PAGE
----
On Monday this week, the House of Lords select committee on digital skills published their final report Make or Break: The UK’s Digital Future. I like it. It’s yet more evidence, more clever and respected people saying we need more focus, leadership and resources to deliver digital inclusion. The House of Lords select committee on digital skills say:
We consider that the Government has a responsibility to accelerate the attainment of digital literacy across the population. Future governments must have the ambition to achieve this to realise the UK’s economic potential. It must not stop there; changing technologies demand constant updating of expertise. The Government is responsible for ensuring the UK’s population keeps pace with the best in the world.
It’s now exactly a year since we were in the House of Lords at the launch of the Tinder Foundation & Go On UK report ‘A Leading Digital Nation by 2020: Calculating the cost of delivering online skills for all’.
The premise of the report, written by independent economic consultant Catherine McDonald, was to put a price on digital inclusion. Much work had been done on economically costing out the benefits, but we wanted to calculate what 100% digital inclusion would cost to deliver, in real terms. In the most basic of summaries, the answer was £875m – yes, for everyone. And we suggested that price should be split three ways between the public, private, and the voluntary and community sectors.
The report, of course, goes into far more detail and you can read it in full here and you can download the mathematical model itself too.
What I can say with some confidence that the report has indeed had some appreciable impact on the digital inclusion landscape in the twelve months since it’s publication – including on the House of Lords report. We may not have secured the £875m investment, but we have provided more evidence for many of the key players in this field about the cost/benefit ratio of inclusion.
Some of the other places the seed of our ideas have grown and flourished include:
- The Labour Digital Review also used the costings to support their recommendation that the government should use the savings from digital service delivery to fund digital inclusion to ensure that we get as many people online as we can by 2020.
- Policy Exchange’s Tech Manifesto also used the data to showcase that the government should be digging deeper to ensure that we can end digital exclusion for everyone, particularly those who face social barriers.
- Tech UK’s in manifesto for growth and jobs – Securing our Digital Future. Recommendation 24 in the report is to Deliver on ‘digital for everyone’ by fully funding a comprehensive digital inclusion strategy, they note that there needs to be a contribution from the private and the third sector however the government will be the biggest beneficiary so need to step up to the plate to get the digital inclusion ball rolling.
- Meanwhile, the UK Digital Skills Taskforce report published in July last year also referenced the report when commenting that “the possible benefits to the Government, to businesses and to our society are so considerable that we must make this investment”.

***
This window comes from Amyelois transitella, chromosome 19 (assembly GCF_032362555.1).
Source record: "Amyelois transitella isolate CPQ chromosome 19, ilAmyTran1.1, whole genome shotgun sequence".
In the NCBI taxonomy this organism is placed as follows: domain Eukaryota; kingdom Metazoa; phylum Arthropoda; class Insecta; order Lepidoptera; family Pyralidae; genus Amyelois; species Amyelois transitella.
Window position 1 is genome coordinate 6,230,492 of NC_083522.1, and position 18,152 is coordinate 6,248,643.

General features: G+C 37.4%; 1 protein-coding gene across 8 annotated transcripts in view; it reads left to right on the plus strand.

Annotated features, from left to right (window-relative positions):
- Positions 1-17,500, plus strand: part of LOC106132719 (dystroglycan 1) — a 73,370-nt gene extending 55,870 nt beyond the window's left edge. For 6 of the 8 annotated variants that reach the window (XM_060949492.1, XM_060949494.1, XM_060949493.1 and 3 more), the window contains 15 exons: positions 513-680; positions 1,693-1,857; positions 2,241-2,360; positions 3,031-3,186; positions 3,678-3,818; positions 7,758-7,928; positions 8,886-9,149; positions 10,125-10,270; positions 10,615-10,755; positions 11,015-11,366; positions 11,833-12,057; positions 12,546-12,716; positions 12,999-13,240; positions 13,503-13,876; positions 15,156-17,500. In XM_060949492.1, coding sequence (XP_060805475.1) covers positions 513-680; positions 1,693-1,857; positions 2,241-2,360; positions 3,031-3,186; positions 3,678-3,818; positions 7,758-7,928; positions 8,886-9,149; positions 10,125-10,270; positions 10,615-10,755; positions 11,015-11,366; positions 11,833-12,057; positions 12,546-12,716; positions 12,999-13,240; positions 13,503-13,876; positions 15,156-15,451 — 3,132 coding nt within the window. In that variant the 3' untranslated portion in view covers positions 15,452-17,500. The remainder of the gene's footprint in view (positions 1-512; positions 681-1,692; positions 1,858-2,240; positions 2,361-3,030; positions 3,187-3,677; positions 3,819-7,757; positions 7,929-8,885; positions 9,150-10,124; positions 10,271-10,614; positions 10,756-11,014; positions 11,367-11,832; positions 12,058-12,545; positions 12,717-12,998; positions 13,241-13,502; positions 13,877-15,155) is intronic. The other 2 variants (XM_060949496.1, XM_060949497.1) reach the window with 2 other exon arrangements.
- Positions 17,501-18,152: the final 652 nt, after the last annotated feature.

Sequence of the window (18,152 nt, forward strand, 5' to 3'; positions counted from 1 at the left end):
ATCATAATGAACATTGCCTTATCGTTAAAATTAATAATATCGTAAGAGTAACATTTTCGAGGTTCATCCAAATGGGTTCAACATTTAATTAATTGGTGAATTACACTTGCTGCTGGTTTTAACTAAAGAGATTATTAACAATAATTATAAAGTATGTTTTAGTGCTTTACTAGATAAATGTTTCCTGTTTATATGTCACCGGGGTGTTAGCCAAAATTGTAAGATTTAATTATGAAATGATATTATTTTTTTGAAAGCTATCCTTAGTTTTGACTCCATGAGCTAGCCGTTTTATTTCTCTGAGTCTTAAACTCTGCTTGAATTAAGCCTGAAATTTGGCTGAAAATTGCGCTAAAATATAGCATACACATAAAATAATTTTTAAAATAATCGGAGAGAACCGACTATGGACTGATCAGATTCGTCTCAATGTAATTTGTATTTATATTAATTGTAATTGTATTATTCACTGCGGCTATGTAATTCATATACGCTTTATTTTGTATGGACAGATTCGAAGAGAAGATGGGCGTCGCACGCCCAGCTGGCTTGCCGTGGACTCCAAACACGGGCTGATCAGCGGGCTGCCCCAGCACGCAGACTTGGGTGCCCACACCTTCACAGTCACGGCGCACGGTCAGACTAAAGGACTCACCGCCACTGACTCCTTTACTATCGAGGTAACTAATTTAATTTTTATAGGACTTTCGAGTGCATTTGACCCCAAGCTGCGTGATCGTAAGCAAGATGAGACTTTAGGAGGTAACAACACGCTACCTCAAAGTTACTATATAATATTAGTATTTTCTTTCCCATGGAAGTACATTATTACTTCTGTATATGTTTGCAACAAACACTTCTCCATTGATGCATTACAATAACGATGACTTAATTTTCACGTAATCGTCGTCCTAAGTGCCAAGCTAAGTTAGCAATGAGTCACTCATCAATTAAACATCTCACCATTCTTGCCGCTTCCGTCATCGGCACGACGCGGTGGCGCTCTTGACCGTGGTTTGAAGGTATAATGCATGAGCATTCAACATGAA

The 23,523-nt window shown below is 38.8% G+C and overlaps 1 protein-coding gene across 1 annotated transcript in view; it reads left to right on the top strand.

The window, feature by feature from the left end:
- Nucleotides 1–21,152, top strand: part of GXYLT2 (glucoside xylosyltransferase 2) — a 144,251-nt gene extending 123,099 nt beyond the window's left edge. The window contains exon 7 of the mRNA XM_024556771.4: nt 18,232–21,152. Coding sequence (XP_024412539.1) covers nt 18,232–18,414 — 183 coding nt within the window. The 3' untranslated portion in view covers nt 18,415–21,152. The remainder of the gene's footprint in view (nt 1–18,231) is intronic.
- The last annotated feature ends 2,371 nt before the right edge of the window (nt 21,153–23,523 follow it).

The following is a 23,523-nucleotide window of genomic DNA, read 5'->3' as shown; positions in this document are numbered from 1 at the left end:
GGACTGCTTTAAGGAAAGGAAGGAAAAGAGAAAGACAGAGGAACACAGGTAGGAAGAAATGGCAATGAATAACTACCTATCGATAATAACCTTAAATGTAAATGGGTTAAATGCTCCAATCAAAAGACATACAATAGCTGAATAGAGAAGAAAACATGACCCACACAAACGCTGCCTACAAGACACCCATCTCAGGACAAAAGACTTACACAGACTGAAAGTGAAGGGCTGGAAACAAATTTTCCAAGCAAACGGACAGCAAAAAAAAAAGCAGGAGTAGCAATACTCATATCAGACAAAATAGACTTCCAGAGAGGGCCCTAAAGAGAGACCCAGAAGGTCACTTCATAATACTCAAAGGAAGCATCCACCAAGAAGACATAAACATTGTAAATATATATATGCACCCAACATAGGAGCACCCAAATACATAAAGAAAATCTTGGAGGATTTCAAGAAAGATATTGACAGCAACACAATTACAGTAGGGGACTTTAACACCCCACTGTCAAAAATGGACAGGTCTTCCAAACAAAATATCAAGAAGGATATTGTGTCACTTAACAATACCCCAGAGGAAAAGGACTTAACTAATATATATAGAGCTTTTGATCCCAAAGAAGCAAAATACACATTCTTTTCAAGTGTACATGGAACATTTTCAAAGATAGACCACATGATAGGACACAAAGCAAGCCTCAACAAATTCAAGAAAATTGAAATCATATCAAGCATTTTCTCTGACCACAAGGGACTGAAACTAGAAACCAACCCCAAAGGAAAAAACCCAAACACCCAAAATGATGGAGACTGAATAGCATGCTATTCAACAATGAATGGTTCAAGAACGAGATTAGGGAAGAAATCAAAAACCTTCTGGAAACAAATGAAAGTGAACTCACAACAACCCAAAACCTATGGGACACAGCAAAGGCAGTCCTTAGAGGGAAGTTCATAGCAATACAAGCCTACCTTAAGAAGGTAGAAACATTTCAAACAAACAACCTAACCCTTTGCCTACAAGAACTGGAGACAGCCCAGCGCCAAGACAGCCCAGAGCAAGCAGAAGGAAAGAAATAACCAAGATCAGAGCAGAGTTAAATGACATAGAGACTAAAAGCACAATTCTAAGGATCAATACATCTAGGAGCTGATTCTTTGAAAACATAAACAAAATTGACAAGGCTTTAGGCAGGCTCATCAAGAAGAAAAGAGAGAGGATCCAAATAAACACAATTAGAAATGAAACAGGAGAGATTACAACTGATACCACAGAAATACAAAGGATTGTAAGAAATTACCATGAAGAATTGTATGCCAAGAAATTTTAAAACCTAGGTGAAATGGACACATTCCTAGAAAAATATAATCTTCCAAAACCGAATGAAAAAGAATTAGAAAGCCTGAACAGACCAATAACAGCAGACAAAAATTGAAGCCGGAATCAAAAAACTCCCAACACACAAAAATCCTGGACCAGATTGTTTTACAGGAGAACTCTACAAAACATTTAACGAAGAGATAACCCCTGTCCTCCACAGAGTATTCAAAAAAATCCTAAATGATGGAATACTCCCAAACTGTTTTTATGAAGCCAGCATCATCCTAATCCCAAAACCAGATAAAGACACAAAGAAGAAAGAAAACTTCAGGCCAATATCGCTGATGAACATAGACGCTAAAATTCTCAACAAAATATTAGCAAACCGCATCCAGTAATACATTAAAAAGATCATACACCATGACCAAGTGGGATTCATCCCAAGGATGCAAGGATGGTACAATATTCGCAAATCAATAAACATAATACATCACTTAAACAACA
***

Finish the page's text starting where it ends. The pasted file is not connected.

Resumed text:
- And of course in the House of Lords select committee report Make or Break: The UK’s Digital Future.
It’s fair to say that ALL the evidence collected around digital inclusion has all been part of it’s ongoing development as a policy area – and increasing support. There are other key pieces of work that very recently have contributed to how these issues are understood – like BT’s work to establish the social return on investment for digital inclusion (some £1,064 per person a year).
It seems somewhat ironic to me that a large corporation like BT should have taken on the social benefits angle while a small social enterprise like Tinder Foundation focussed in on the financial argument and economic costs, but I feel this was an important job for us to do. We needed to help people understand the investment bit of the equation, not just the benefits bit, and create a rounded argument.
I have, in the past, been accused of being “a fluffy, left-wing do-gooder” (specifically by an Independent journalist). None of this offends me in the least. Because for me, the people realising the benefits – the Edwards, Charlies, the Maritas, the Bettys – will always be the bottom line. But I do understand that for others the bottom line is the £££ bottom line – it has to be. I am not naive. Sure, I’m an optimist, but I’m also a realist. And I won’t ever apologise for seeing the reality of the tough lives some people live, or the potential for technology to change those lives them for the better. In reality, though, whatever shade or blend of government we end up with in 100 days time, there will still be a deficit to deal with, and some tough spending decisions to make.
I hope that between us all, we have proven over the last 12 months that investing in digital inclusion – however you look at it – just adds up.
Right now, at Tinder Foundation we’re continuing to think deeply about how we articulate the vision for investment for everyone in Treasury speak, helping those on the wrong side of digital divide to help the UK economy. I strongly believe that a digital nation is a win/win situation – social good AND economic sense – but I am also conscious it still remains our burden of proof. There are interesting times ahead.
Bring it on.